Yoga: A Practice for the Ages—and for all ages

Yoga: A Practice for the Ages—and for all ages

By JiJi Russell

Have you ever said to yourself, “Wow. I wish I would have known/done [fill in the blank] back when I was younger”? A lot of yoga students over the years have expressed that sentiment to me when they take up the practice of yoga. The statement reveals the possibility of remarkable discoveries and changes we can make when we slow down and listen to our bodies, minds, and spirits.

Of all the nagging “coulda, woulda, shouldas” that I can dream up, one thing I do feel grateful to have found at just the right time was my yoga practice. In truth, I think any time is a good time to begin yoga. The practice has followed me (or I have followed it) through many life stages, and it still captures my attention almost 20 years later. It is the most adaptable mind-body practice that I have yet to encounter in my [certain number of] years immersed in holistic wellness. To highlight some of the many oft-recited benefits of a regular yoga practice: improved focus and concentration; decreased anxiety; greater strength, flexibility, and balance; better sleep; more energy; a heightened spiritual connection; and even better digestion.

When I began a yoga practice in earnest in my 20s, I felt invigorated to find a full-body workout that offered something “more” than just a good sweat for me; something that stuck with me longer than simply the time I spent on the mat. The practice seemed to trickle into my life in the most curious ways, as it so often does for those who stick with it long enough to make their own discoveries.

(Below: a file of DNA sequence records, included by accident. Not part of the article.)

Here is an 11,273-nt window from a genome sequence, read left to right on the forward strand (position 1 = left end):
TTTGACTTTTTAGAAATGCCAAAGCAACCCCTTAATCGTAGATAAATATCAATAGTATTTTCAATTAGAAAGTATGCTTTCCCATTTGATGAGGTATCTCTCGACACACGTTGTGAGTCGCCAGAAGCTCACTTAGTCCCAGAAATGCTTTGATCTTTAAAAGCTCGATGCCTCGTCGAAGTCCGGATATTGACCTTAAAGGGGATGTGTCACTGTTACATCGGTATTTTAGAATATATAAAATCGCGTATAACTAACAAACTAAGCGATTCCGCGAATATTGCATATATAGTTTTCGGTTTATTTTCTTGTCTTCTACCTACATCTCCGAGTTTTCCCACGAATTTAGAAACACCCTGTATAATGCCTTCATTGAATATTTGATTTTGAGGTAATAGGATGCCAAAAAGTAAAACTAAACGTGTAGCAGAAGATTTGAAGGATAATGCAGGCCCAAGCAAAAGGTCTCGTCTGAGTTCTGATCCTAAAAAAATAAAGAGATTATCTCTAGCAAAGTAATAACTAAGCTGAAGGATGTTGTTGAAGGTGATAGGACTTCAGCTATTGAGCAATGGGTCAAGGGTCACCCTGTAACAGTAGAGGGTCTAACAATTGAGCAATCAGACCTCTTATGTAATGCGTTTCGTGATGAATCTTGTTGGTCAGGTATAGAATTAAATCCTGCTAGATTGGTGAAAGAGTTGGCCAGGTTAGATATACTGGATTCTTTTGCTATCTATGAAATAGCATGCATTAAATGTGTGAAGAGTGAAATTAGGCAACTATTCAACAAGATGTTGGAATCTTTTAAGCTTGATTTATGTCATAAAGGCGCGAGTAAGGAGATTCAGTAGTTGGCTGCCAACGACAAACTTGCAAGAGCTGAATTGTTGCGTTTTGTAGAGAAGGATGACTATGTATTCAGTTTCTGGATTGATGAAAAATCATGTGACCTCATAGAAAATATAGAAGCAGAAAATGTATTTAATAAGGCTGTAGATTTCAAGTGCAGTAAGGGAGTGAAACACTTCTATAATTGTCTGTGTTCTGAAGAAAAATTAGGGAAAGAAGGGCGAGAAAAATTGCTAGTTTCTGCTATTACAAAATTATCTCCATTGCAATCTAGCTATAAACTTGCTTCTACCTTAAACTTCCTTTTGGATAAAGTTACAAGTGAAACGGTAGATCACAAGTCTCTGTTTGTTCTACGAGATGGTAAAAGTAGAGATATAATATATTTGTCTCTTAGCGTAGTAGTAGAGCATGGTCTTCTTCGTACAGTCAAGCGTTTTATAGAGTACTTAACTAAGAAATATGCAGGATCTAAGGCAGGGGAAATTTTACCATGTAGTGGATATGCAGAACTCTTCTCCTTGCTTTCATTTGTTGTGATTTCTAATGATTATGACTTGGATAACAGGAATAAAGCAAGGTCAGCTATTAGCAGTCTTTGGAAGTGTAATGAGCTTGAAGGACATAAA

The very first yoga class I can remember attending took place in the 1980s in a church recreation hall. The scene was typically Jane Fonda-esque for the times, women wearing headbands and leotards, with a smattering of funky vinyl mats spread around the room. I gladly threw my legs over my head into the “plow pose” that evening (not a pose I would ever recommend for beginners) and overall had a pleasant, if a little bit weird time (I was a teenager, after all).

It wasn’t until about 10 years after the church hall experience that I began taking a regular yoga class. The place was New York City, and the teacher was a lovely French woman named Sophie. I enjoyed her voice and her matter of fact delivery. “Dees pose will correct your digestion.” Not that I really cared much about my digestion at that point. But it was an interesting factoid that I must have filed for later on, because now I can’t stop thinking about good digestion. It’s a vital part of feeling well and energetic. But I do diverge . . . .

Fast forward through five years of dedicated study as a student of yoga, followed by an intensive yoga teacher training at Kripalu Center for Yoga and Health, and I find myself today about to close my 11th year of teaching. As I reflect, I feel no less convinced of the abundance of gifts that yoga can bestow to the aspirant. It does take consistent time and effort—no one but you can do the practice for you—but the rewards keep me, and thousands of others, coming back to the mat time after time.